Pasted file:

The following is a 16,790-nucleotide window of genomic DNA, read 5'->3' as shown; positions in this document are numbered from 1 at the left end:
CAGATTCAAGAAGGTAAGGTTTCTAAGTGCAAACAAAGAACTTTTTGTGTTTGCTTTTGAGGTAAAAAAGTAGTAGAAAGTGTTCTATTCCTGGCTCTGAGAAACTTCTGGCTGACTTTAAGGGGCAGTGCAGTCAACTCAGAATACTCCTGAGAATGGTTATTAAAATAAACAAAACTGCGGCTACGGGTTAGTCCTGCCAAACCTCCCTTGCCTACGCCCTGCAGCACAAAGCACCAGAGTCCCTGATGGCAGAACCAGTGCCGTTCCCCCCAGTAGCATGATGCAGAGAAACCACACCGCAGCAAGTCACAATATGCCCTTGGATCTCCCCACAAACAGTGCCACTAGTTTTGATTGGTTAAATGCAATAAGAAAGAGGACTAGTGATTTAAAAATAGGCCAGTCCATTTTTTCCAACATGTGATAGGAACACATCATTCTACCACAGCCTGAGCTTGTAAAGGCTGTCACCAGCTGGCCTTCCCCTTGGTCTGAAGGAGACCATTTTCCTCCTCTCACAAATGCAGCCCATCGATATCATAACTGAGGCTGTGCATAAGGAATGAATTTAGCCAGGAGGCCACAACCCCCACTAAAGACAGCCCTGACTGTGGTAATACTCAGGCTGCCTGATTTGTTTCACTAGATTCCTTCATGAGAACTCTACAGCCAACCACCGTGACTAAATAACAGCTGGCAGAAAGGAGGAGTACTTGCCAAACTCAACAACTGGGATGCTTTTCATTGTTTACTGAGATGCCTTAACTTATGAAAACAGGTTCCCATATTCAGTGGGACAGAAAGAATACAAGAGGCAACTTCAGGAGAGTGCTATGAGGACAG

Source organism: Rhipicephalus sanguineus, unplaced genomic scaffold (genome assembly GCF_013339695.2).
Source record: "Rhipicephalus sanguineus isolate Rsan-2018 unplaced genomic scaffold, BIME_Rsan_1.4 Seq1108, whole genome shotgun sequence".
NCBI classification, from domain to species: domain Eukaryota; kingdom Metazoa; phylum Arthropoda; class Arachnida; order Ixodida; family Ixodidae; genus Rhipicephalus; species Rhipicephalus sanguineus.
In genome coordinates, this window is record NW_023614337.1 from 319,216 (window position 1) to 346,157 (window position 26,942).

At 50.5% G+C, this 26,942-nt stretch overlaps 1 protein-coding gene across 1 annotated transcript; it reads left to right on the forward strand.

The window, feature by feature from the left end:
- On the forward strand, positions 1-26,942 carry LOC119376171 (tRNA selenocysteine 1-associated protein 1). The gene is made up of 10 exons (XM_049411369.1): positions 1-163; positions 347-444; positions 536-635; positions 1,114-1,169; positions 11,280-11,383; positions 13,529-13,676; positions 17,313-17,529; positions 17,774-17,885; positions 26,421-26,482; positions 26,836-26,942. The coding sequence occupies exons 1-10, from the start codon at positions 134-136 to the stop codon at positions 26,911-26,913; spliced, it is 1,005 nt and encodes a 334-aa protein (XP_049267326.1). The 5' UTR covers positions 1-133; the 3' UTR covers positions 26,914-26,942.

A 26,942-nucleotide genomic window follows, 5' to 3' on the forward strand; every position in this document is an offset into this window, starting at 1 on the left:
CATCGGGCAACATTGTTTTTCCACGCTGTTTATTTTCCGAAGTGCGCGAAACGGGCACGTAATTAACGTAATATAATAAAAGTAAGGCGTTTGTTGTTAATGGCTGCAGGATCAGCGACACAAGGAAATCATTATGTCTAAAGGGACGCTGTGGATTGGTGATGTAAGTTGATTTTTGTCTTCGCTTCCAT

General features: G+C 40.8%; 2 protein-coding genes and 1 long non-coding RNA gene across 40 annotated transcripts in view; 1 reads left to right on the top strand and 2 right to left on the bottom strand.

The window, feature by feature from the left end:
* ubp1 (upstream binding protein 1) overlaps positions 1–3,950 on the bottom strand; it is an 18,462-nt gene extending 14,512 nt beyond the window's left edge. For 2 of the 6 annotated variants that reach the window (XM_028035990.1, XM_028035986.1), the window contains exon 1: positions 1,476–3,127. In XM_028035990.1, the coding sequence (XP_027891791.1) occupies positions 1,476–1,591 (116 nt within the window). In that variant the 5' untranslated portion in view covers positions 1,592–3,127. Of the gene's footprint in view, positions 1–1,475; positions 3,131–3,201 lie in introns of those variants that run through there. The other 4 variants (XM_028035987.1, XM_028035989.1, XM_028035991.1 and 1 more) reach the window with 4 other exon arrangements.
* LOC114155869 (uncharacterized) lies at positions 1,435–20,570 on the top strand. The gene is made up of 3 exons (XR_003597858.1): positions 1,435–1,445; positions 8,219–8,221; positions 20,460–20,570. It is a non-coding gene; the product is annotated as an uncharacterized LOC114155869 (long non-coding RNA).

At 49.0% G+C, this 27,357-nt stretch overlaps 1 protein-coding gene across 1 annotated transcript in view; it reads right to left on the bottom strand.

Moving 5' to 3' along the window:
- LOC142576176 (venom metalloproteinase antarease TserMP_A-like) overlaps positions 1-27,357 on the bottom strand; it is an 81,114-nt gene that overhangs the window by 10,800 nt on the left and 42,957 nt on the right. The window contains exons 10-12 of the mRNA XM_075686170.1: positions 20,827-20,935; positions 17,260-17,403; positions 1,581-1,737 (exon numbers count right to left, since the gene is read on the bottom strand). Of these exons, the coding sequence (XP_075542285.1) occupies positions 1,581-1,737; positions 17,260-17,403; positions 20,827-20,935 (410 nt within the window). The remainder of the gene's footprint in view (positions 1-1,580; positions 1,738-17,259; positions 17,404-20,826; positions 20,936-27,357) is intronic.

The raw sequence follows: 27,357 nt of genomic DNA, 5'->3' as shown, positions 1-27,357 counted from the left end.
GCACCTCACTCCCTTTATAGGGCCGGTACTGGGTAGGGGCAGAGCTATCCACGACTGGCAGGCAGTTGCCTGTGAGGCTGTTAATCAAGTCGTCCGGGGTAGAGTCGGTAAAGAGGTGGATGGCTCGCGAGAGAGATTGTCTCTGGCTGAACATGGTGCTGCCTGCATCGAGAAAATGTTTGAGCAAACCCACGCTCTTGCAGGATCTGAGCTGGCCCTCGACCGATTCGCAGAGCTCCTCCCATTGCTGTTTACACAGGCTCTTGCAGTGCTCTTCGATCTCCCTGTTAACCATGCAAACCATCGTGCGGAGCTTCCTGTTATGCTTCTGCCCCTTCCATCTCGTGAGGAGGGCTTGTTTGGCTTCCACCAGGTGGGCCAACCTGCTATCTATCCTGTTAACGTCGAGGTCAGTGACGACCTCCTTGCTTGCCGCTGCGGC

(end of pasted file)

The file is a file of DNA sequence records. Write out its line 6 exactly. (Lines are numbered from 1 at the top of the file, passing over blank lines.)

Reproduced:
In genome coordinates, this window is record NW_023614337.1 from 319,216 (window position 1) to 346,157 (window position 26,942).